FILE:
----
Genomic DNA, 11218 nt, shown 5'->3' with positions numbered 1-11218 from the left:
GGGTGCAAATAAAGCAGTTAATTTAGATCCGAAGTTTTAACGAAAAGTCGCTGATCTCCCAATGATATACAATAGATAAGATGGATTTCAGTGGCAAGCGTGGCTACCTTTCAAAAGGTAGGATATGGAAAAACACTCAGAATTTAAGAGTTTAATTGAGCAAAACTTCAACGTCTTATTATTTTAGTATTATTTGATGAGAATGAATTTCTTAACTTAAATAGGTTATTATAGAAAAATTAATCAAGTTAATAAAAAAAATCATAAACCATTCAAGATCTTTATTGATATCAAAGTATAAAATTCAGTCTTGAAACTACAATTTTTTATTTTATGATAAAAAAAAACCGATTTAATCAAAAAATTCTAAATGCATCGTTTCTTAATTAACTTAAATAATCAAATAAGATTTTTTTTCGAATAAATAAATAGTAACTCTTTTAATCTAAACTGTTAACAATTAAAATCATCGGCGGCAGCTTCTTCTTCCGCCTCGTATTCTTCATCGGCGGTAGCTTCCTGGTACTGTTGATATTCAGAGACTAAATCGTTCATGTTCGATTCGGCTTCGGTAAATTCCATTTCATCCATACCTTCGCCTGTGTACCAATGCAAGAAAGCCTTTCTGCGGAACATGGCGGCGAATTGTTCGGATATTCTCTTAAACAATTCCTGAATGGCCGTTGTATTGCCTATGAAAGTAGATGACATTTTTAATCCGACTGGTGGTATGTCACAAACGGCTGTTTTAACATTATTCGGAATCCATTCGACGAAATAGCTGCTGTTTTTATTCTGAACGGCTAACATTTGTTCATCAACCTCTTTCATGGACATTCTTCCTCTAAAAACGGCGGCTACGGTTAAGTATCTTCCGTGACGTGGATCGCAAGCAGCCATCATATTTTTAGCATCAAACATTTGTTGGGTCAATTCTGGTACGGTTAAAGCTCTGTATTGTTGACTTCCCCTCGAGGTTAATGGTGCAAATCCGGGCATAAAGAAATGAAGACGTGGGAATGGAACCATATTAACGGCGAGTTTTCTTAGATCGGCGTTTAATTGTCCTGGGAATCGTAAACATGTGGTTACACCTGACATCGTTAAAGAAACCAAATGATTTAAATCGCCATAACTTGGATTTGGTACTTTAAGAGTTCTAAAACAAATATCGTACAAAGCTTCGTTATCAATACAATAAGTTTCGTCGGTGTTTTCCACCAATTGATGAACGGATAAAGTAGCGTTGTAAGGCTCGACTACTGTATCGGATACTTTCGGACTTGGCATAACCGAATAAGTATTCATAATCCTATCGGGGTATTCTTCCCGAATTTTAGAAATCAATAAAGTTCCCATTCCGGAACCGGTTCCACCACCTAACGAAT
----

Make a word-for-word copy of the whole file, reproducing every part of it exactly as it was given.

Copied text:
Genomic DNA, 11218 nt, shown 5'->3' with positions numbered 1-11218 from the left:
GGGTGCAAATAAAGCAGTTAATTTAGATCCGAAGTTTTAACGAAAAGTCGCTGATCTCCCAATGATATACAATAGATAAGATGGATTTCAGTGGCAAGCGTGGCTACCTTTCAAAAGGTAGGATATGGAAAAACACTCAGAATTTAAGAGTTTAATTGAGCAAAACTTCAACGTCTTATTATTTTAGTATTATTTGATGAGAATGAATTTCTTAACTTAAATAGGTTATTATAGAAAAATTAATCAAGTTAATAAAAAAAATCATAAACCATTCAAGATCTTTATTGATATCAAAGTATAAAATTCAGTCTTGAAACTACAATTTTTTATTTTATGATAAAAAAAAACCGATTTAATCAAAAAATTCTAAATGCATCGTTTCTTAATTAACTTAAATAATCAAATAAGATTTTTTTTCGAATAAATAAATAGTAACTCTTTTAATCTAAACTGTTAACAATTAAAATCATCGGCGGCAGCTTCTTCTTCCGCCTCGTATTCTTCATCGGCGGTAGCTTCCTGGTACTGTTGATATTCAGAGACTAAATCGTTCATGTTCGATTCGGCTTCGGTAAATTCCATTTCATCCATACCTTCGCCTGTGTACCAATGCAAGAAAGCCTTTCTGCGGAACATGGCGGCGAATTGTTCGGATATTCTCTTAAACAATTCCTGAATGGCCGTTGTATTGCCTATGAAAGTAGATGACATTTTTAATCCGACTGGTGGTATGTCACAAACGGCTGTTTTAACATTATTCGGAATCCATTCGACGAAATAGCTGCTGTTTTTATTCTGAACGGCTAACATTTGTTCATCAACCTCTTTCATGGACATTCTTCCTCTAAAAACGGCGGCTACGGTTAAGTATCTTCCGTGACGTGGATCGCAAGCAGCCATCATATTTTTAGCATCAAACATTTGTTGGGTCAATTCTGGTACGGTTAAAGCTCTGTATTGTTGACTTCCCCTCGAGGTTAATGGTGCAAATCCGGGCATAAAGAAATGAAGACGTGGGAATGGAACCATATTAACGGCGAGTTTTCTTAGATCGGCGTTTAATTGTCCTGGGAATCGTAAACATGTGGTTACACCTGACATCGTTAAAGAAACCAAATGATTTAAATCGCCATAACTTGGATTTGGTACTTTAAGAGTTCTAAAACAAATATCGTACAAAGCTTCGTTATCAATACAATAAGTTTCGTCGGTGTTTTCCACCAATTGATGAACGGATAAAGTAGCGTTGTAAGGCTCGACTACTGTATCGGATACTTTCGGACTTGGCATAACCGAATAAGTATTCATAATCCTATCGGGGTATTCTTCCCGAATTTTAGAAATCAATAAAGTTCCCATTCCGGAACCGGTTCCACCACCTAACGAAT